A film review by Craig J. Koban
WALK THE LINE
2005, R, 135 mins.
John R. Cash: Joaquin Phoenix / June Carter: Reese Witherspoon
/ Vivian Cash: Ginnifer Goodwin / Ray Cash: Robert Patrick / Sam Phillips: Dallas Roberts
/ Luther Perkins: Dan John Miller / Marshall Grant: Larry Bagby
/ Carrie Cash: Shelby Lynne / Elvis Presley: Tyler Hilton / Jerry Lee Lewis: Waylon Malloy Payne
/ Waylon Jennings: Shooter Jennings
"The beast in me is caged by frail and fragile bars."
Johnny Cash, 1932-2003
Before Johnny Cash became Johnny Cash he was, at best, a mediocre singer with very little bravado, charisma, star appeal or natural talent. He was simply a modest Southern man, raised in poverty, named J. R. Cash. It would appear that his early aspirations to be a world-renowned vocal talent emerged as a result of his childhood.
He came from a hard-working Arkansas family with an abusive father that drank. His older brother wanted to be a preacher, but his life was cut short in a horrible accident. Cash loved the radio and worshiped the country tunes he heard on a daily basis, much to his father’s dismay. Daily life was a struggle, with both himself and his entire family slaving away on plantations in the 100 degree plus heat. He farmed for his family's sustenance, but he longed to sing.
Cash grew up and eventually served time in the Air Force. He subsequently was stationed in Germany where a pivotal moment in the life of this iconic figure occurred - he bought a guitar and wrote his first song, “Folsom Prison Blues.” He then returned home back to the US and tried to live the life of an everyman. He married, had children, and tried to modestly live out his young days through a variety of odd, yet underwhelming jobs (at one point, the future ‘Man in Black” was a desperate and struggling door-to-door salesman). Selling was not in his blood and, for that matter, not much else was…other than song writing and singing. He lived, breathed, tasted, and slept on his lofty aspirations of being a recording artist, so much so that his first wife – Vivian – complained incessantly. Could you blame her? Cash’s first band was rough and wet behind the ears, to say the least.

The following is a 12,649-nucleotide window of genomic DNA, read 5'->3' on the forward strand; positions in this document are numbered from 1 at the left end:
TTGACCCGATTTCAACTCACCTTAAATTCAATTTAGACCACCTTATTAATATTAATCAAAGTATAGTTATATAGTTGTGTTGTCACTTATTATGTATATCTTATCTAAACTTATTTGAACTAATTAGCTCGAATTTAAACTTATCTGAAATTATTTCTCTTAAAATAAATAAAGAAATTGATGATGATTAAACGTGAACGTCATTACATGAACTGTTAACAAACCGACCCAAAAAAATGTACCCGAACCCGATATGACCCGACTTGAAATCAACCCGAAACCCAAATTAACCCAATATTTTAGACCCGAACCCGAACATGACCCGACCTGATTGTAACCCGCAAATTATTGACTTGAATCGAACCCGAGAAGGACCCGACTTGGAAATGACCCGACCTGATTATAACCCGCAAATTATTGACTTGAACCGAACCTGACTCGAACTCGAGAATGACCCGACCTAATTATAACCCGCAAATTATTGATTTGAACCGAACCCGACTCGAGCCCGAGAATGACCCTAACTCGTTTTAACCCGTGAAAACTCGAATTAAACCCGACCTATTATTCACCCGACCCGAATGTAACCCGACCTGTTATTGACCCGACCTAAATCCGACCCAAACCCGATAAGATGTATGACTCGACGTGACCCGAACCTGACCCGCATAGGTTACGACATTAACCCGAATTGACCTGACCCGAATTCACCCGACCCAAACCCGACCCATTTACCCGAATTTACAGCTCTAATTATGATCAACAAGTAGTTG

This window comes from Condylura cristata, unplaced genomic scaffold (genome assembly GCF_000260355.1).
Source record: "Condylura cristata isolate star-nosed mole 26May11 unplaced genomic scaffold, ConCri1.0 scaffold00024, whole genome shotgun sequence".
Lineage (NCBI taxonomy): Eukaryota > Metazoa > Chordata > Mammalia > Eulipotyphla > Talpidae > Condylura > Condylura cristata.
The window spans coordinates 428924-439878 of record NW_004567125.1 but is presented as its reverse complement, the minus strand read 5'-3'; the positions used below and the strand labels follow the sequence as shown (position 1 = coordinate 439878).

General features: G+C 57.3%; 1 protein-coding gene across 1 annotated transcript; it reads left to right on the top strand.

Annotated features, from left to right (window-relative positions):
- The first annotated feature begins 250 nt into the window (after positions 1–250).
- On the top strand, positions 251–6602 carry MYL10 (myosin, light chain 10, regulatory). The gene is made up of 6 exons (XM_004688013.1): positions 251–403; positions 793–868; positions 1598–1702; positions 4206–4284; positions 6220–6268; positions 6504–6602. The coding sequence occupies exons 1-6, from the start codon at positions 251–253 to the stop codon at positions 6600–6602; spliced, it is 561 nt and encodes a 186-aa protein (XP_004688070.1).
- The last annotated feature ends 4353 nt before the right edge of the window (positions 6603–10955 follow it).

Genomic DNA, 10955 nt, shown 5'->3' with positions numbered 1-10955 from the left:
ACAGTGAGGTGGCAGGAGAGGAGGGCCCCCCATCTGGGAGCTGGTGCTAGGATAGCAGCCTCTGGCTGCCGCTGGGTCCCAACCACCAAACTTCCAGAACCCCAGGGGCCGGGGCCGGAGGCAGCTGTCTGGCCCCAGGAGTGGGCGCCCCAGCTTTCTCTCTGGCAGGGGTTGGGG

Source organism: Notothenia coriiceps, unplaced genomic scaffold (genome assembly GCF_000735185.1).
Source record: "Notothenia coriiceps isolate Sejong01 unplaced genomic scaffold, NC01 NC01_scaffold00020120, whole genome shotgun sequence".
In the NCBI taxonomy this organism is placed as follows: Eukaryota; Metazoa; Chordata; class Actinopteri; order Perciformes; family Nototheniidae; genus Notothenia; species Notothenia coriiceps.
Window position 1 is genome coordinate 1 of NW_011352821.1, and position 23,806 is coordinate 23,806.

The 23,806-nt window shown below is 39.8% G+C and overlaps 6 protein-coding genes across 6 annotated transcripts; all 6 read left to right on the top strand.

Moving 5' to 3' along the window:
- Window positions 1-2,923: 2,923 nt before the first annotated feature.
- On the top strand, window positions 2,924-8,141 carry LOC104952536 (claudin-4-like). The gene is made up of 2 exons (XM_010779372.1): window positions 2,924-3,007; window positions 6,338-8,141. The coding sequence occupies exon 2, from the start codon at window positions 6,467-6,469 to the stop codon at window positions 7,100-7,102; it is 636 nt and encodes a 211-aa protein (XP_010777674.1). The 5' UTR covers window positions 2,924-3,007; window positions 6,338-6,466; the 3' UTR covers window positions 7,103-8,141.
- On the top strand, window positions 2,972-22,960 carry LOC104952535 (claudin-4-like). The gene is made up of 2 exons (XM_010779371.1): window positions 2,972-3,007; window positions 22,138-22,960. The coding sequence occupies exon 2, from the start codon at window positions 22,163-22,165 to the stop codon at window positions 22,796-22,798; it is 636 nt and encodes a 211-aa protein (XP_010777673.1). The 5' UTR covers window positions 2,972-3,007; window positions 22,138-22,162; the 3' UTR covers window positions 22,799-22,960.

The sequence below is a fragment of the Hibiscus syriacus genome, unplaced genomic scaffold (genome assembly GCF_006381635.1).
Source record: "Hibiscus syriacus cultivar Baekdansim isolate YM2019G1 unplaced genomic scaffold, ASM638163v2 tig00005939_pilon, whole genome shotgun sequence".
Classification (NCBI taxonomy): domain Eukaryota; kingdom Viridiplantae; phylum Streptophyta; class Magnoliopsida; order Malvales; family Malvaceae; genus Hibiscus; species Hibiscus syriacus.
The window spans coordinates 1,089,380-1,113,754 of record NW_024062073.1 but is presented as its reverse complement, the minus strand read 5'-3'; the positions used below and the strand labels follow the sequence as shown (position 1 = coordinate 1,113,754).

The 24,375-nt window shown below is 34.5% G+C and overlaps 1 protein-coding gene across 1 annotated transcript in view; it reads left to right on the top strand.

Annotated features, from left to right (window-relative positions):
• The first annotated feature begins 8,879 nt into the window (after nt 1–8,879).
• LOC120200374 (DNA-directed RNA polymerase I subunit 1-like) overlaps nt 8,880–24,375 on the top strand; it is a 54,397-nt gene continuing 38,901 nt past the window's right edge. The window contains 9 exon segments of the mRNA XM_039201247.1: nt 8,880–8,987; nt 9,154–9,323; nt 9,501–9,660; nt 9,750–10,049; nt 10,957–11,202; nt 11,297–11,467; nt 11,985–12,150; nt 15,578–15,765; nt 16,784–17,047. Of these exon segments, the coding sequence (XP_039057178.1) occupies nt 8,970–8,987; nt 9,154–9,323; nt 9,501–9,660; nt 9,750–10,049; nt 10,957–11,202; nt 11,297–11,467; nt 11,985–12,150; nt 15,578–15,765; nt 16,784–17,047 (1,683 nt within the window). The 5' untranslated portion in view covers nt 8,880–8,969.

Yet, young J.R. still dared to dream, even at the risk of alienating those who were close to him. Unfortunately, he was just J.R. Cash and had yet to discover the Johnny Cash that would become a legend. Then one day he decided to take the plunge and walk into the legendary Sam Phillips’ Sun Records in Memphis to record an album. Sam, of course, saw why J.R. was not poised to become a marvel of music. He sang second rate gospel songs that have been done a million times before and by better artists, not withstanding the fact that Cash had no heart as a singer. Yet, J.R. then decided to abandon the Church songs and sing the one he wrote way back in Germany. At this moment, J.R. Cash became Johnny Cash, the one we all know today - the man whose voice was indeed “steady like a train, sharp like a razor.”
All of this, of course, is chronicled in James Mangold’s WALK THE LINE, a truly wonderful and intoxicating American biopic. The film will draw very obvious comparisons with last year’s Best Picture nominee, RAY. However, the similarities between the two are largely superficial. Both films are decidedly high profile looks at two of the most beloved figures in American music of the last half a century. Both of the real life men that the films are based on recently died (Cash in 2003). Both are jammed to the rafters with wonderful music, some of which became so popular and archetypal that even lay fans could hum them in the shower. Both films are unflinching accounts of their personas without sugarcoating or conveniently glossing over the more tumultuous and scandalous aspects of their careers. Both present these landmark figures of American recording history as men first, and near mythology figureheads second. Finally, both have two tremendous and uncanny performances in them. RAY had Jamie Foxx as Ray Charles, a role that landed him his first Oscar. Cash is played by Joaquin Phoenix in a performance of such startling verisimilitude and subtle complexity that he seems, most assuredly, on his way down the red carpet next February.
However, Mangold’s WALK THE LINE is the type of completely engrossing and evocative biopic that I wanted even a good film like RAY to be. RAY was successful at transplanting its viewers into the milieu of Ray Charles - the man - and successfully celebrated his life and songs. RAY was precise with what it wanted to be and where it wanted to ultimately go, but it sort of got lost within its own narrative structure. We get glimpses of Charles’ life that often lacked the significant edge they deserved. Taylor Hackford’s biopic was more loud and boisterous; a somewhat of a larger-than-life portrait.